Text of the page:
DigiLens today announced a new capability for their waveguides which it’s calling a transparent resolution expander. Purportedly able to double the inherent resolution of any projector used in XR glasses, the system relies on quickly switching between two slightly offset images to increase effective resolution.

DigiLens, a leading creator of waveguide technology, today announced its transparent resolution expander (T-REx for short), which it claims can effectively double the resolution of any projector used in XR glasses.

T-REx makes use of the ‘wobulation’ technique, which essentially overlays two frames with a slight offset such that the pixels of one frame ‘fill in’ the spaces between the pixels in the next frame. If you do this fast enough the eye can’t tell that there’s actually two different frames though it can discern the additional detail.

To make this happen, the T-REx tech involves a ‘switchable’ waveguide. DigiLens hasn’t gone into detail about exactly how it works, but our understanding is that applying an electrical current to the waveguide can slightly adjust the position of the light coming out of the waveguide, which makes wobulation possible.

Facebook Researchers have demonstrated similar work involving mechanically moving displays for reducing the screen-door effect of VR headset.

DigiLens claims its T-REx approach can double the resolution of any given projector used in XR glasses.

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For example, if a pair of XR glasses uses a projector with a 500 × 500 resolution, it could take an input frame of 1,000 × 1,000, split the frame into two sub frames—each containing half of the information from the original—and then display both frames back to back rapidly with a slight offset so the eye can merge them together into a single image with greater detail than would otherwise be possible from the 500 × 500 resolution projector.

“This is a real technological breakthrough as very rarely do you improve on pixel experience without any sort of trade off,” said Chris Pickett, CEO of DigiLens. “It also expands the possibilities of our waveguides for a range of customers and use cases, who can benefit from a system they can upgrade and mold to their unique needs rather than a one size fits all approach where you have to wait for a whole new generation of products to benefit from updated specs.”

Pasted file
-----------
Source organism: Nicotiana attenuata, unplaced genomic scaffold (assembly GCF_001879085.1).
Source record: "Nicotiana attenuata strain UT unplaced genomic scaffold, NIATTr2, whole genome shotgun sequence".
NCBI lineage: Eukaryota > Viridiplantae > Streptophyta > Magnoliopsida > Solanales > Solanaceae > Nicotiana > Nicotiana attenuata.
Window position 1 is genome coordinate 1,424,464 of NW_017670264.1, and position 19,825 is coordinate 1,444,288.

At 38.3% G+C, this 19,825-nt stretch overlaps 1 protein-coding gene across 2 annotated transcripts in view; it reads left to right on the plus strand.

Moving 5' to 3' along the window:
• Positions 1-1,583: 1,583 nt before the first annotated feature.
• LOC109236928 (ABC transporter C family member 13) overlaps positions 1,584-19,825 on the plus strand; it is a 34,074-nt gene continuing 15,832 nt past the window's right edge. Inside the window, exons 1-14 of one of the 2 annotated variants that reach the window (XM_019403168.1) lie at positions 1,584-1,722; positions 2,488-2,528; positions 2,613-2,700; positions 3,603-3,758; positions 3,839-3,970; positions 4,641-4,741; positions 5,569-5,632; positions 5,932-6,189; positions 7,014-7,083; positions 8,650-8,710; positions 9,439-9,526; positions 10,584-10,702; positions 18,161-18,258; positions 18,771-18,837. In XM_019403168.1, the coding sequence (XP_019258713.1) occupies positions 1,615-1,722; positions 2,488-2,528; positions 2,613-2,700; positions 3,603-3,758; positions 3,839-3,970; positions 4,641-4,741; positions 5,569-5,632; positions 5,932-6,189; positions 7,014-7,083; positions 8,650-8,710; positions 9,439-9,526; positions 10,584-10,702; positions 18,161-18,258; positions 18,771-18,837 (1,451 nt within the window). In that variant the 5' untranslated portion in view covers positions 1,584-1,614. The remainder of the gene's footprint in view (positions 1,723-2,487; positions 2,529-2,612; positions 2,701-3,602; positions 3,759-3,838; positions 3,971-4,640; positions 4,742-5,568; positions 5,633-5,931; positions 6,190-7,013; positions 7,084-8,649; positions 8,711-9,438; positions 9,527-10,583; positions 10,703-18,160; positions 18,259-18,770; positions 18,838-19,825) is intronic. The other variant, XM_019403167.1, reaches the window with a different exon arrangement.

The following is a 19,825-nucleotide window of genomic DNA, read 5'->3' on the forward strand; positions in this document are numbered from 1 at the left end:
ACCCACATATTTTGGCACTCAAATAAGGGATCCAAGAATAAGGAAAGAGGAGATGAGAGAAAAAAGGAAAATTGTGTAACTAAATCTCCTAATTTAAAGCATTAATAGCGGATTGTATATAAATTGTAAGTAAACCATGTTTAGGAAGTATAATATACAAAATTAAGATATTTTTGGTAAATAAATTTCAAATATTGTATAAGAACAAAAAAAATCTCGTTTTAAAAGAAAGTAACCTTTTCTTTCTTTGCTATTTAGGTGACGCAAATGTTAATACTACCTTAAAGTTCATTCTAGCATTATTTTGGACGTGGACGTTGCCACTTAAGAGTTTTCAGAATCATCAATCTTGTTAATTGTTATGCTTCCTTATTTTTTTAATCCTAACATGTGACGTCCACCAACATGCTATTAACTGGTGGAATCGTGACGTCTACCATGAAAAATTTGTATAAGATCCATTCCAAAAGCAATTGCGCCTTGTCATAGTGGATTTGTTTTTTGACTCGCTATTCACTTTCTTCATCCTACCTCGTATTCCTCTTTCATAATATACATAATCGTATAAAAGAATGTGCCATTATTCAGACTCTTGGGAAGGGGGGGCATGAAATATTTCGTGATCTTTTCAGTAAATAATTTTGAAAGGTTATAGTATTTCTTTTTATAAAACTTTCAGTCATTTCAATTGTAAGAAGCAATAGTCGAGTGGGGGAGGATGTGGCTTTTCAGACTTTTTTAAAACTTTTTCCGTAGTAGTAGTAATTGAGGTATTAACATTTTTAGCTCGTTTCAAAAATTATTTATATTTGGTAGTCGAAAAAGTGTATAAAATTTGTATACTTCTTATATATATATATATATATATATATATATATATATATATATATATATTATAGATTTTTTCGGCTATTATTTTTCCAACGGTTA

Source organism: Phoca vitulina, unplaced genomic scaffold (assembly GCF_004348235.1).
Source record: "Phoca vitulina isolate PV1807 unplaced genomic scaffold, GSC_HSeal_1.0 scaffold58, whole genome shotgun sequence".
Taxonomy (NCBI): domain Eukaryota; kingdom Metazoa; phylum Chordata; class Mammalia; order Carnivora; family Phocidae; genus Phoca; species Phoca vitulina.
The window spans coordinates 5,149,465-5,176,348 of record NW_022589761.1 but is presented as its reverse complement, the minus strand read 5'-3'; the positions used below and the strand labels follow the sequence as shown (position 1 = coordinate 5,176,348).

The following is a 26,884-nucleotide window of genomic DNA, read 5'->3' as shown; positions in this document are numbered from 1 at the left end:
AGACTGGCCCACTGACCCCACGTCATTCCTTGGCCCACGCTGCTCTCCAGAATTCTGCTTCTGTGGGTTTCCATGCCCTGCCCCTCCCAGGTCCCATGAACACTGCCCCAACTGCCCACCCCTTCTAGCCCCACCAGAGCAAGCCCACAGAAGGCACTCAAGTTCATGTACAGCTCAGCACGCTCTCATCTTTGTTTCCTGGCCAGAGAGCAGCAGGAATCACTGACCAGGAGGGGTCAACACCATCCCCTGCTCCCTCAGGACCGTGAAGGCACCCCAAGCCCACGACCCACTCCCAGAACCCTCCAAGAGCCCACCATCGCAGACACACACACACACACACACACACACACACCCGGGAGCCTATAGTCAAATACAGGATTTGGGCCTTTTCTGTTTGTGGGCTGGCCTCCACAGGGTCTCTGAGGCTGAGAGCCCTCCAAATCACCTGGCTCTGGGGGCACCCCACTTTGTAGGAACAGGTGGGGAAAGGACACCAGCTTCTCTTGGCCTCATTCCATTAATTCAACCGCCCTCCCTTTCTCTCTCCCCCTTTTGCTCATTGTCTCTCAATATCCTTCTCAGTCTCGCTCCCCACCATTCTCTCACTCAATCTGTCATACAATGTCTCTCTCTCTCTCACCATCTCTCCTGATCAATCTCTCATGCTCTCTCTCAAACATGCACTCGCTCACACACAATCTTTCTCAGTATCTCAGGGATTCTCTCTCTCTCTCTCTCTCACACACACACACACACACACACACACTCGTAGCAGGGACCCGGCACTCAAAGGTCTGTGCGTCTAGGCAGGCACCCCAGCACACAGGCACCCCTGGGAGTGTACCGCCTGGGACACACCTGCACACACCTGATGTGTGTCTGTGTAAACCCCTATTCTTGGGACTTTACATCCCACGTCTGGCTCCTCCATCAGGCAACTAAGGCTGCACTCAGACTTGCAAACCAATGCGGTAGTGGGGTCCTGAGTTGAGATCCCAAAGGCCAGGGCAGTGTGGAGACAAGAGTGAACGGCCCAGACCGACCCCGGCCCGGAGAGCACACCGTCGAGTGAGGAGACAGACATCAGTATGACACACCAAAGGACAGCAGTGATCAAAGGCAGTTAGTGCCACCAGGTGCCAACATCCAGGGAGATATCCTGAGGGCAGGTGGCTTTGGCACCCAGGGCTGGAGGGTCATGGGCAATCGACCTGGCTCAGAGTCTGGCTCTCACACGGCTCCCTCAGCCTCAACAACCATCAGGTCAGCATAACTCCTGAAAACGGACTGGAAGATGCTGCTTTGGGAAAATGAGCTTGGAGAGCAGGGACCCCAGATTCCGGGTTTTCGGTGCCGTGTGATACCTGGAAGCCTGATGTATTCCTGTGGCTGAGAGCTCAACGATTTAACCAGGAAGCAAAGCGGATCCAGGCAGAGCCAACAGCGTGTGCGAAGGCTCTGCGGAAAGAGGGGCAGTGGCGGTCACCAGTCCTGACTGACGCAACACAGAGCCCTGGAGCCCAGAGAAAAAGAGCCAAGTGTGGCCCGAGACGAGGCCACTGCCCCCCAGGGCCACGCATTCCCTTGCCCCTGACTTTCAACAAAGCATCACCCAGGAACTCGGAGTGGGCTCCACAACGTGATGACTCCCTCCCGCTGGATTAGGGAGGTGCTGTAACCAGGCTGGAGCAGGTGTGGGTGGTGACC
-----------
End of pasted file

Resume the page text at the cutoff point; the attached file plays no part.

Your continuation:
DigiLens says its switchable waveguide can switch image positions as fast as 50µs, allowing it to “easily support full color RGB wobulation at 60Hz and even 90Hz.” We’re not entirely sure if they mean to say that wobulated content would be running at 60Hz or 90Hz, or if the content’s effective frame rate would be half of those figures. We’ve reached out to the company for clarity.

The company also says that T-REx switching is compatible with “all established projector types,” including LCoS, micro-LED, DLP, OLED, LBS, and more. Furthermore, it claims that the system “does not produce any heat, sound or vibration and can run non-stop and indefinitely,” saying that similar approaches create buzzing and additional heat.

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DigiLens doesn’t actually manufacture waveguides themselves, but licenses the technology and manufacturing process to companies that want to make their own. It says that T-REx is now available to licensees as an add-on, or through it’s modular reference headset.

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  • Rob Scott

    Solid-state wobulation? Good name for a rock band.

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  • Christian Schildwaechter

    Going from 500*500 to 1000*1000 would be quadrupling the resolution, not doubling it.